He and some others say if you try to save them all with limited time and resources, you’ll save very few.

“The wind and the rains and fire and the pigeons will get them eventually, so you need to pick which battles you are going to fight,” Blackketter said. “If you don’t want to prioritize, then you guarantee a random process.”

Mick Ringsak, a Butte businessman and a former regional administrator for the U.S. Small Business Administration, shared similar sentiments with the committee.

He suggested a “triage” approach to saving buildings – identify a select group to save and don’t waste valuable time and money on the others.

There have been numerous studies on preservation and revitalization of Butte over many years, he said, but only a small percentage of past recommendations have been implemented. Many have been suggested over and over again with no action.

“In the 30 years we have been looking at this, not much has gotten done,” he said.

There seems to be some agreement on the committee for defining specific areas to target efforts, but finding consensus on what those areas should be could be tricky – if even possible.

Mark Reavis, an architect who has worked on Butte preservation projects, has balked at talk of casting some buildings aside. Some deemed unworthy have been saved by public outcries and then funding that brought them back to life, he said.

“The mantra that we can’t save every building is tiresome,” he told the committee.

The Time is Now

By federal rules, Butte was supposed to have a preservation plan in place decades ago. Even without one, numerous buildings – some with private money, some with public funds, some combinations – have been saved and given new life.

The Sears building, for example, is home to the Hennessy Market. The Metals Bank building is home to a restaurant, offices and condominiums. The old YMCA building has been purchased and could possibly become work and living space for Tech students.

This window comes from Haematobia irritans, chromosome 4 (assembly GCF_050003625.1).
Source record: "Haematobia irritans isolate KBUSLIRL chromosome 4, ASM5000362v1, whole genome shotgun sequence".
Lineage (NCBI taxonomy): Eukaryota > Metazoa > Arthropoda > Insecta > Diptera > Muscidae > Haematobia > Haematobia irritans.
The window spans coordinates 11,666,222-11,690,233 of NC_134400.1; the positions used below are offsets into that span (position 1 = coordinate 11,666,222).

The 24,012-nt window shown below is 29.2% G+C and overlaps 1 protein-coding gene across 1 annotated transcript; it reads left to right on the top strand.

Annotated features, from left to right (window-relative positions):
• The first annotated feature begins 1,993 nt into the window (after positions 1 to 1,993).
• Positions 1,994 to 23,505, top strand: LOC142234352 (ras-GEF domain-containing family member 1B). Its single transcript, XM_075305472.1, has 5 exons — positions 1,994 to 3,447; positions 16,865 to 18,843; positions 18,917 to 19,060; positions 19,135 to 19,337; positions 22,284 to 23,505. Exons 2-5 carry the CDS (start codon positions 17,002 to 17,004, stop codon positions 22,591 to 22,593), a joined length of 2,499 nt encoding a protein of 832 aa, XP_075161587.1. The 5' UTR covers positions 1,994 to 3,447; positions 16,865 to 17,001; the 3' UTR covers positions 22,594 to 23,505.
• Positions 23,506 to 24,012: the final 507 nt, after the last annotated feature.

But many old buildings – perhaps grand in Butte’s heyday – remain empty or barely occupied. Many are boarded up, some are crumbling and two of them – the Brinck’s and Deluxe buildings – await the county’s wrecking ball.

Millions of dollars, both public and private, have gone into preservation and restoration efforts. But much of it has been done on a hodge-podge basis.

Jarvis was four years into his job as historic preservation officer when the committee was formed last June. He said then that he had yet to determine exactly what the community wanted in preservation.

Having a community and its government on the same page, Capp said, is a key to getting private investors and developers to buy in. And he was encouraged about the efforts here.

“Butte seems to be putting its act together in a collaborative approach,” he said.

Vincent and Jarvis knew going into this latest effort that getting 12 people to agree on what they wanted in a game plan would be a tall order.

To help keep the discussions and work on track, and passions in check, two outside professional consultants in historic preservation were hired to guide and document the process.

To gain other perspectives and delve into the nitty-gritty, the committee sought insight from at least a dozen folks in the preservation field, including developers, architects, a construction manager, a tourism marketing specialist.

Among some of the other proposed “action items” so far are having an inventory done on all historic properties, creating a model program for preservation projects, and referencing the committee’s plan in Butte-Silver Bow government policies and programs.

Brendan McDonough, a Butte-Silver Bow commissioner on the committee, said the work so far has been productive and he believes the final product will indeed focus and guide preservation efforts.

“We have taken all the politics out of it,” he said. “This process has been the best process I have ever been involved in.”

The committee is expected to hold more meetings in the coming weeks to craft a draft report and then a final plan.

At this point, Staples said he is not sure whether the final product will be something that can actually get done with money and resources available.

But the committee members, he said, were all thoughtful and insightful and the effort so far has been valuable and educational.

“I would not speak to the outcome, but I really believe a great deal of myth has been nullified by reality we got in the presentations,” he said.

Vincent, who as chief executive got this whole thing started, said too many efforts in the past have lacked follow-through and implementation. He wants this to be different.

“There is a significant amount of money and an enormous amount of people’s time and effort that has gone into this,” he said. “Why on earth would you not use that to restore and revitalize your historic and economic resources?”

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Government and politics reporter

Reporter with emphasis on government and politics.